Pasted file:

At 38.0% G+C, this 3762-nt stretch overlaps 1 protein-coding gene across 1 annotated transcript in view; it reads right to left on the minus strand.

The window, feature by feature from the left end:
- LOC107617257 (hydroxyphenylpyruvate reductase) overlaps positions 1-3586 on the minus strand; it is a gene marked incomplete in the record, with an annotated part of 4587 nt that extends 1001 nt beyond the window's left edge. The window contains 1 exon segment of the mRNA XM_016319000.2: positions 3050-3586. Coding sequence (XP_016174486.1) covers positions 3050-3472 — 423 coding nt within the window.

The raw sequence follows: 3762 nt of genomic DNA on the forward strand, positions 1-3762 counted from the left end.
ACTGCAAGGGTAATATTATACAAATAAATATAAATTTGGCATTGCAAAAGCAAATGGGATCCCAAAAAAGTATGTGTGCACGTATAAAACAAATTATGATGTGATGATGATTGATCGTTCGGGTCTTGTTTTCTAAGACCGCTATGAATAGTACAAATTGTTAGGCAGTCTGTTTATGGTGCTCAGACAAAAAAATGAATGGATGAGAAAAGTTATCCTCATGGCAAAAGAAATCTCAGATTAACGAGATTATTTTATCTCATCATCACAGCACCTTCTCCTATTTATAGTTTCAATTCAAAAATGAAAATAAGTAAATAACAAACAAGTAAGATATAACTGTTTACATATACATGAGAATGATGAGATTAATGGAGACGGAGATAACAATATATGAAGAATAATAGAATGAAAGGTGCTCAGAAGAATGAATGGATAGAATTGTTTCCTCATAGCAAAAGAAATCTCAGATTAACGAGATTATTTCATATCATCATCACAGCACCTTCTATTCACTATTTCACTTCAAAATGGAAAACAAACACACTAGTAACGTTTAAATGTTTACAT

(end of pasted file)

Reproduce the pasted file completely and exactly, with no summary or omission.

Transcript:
At 38.0% G+C, this 3762-nt stretch overlaps 1 protein-coding gene across 1 annotated transcript in view; it reads right to left on the minus strand.

The window, feature by feature from the left end:
- LOC107617257 (hydroxyphenylpyruvate reductase) overlaps positions 1-3586 on the minus strand; it is a gene marked incomplete in the record, with an annotated part of 4587 nt that extends 1001 nt beyond the window's left edge. The window contains 1 exon segment of the mRNA XM_016319000.2: positions 3050-3586. Coding sequence (XP_016174486.1) covers positions 3050-3472 — 423 coding nt within the window.

The raw sequence follows: 3762 nt of genomic DNA on the forward strand, positions 1-3762 counted from the left end.
ACTGCAAGGGTAATATTATACAAATAAATATAAATTTGGCATTGCAAAAGCAAATGGGATCCCAAAAAAGTATGTGTGCACGTATAAAACAAATTATGATGTGATGATGATTGATCGTTCGGGTCTTGTTTTCTAAGACCGCTATGAATAGTACAAATTGTTAGGCAGTCTGTTTATGGTGCTCAGACAAAAAAATGAATGGATGAGAAAAGTTATCCTCATGGCAAAAGAAATCTCAGATTAACGAGATTATTTTATCTCATCATCACAGCACCTTCTCCTATTTATAGTTTCAATTCAAAAATGAAAATAAGTAAATAACAAACAAGTAAGATATAACTGTTTACATATACATGAGAATGATGAGATTAATGGAGACGGAGATAACAATATATGAAGAATAATAGAATGAAAGGTGCTCAGAAGAATGAATGGATAGAATTGTTTCCTCATAGCAAAAGAAATCTCAGATTAACGAGATTATTTCATATCATCATCACAGCACCTTCTATTCACTATTTCACTTCAAAATGGAAAACAAACACACTAGTAACGTTTAAATGTTTACAT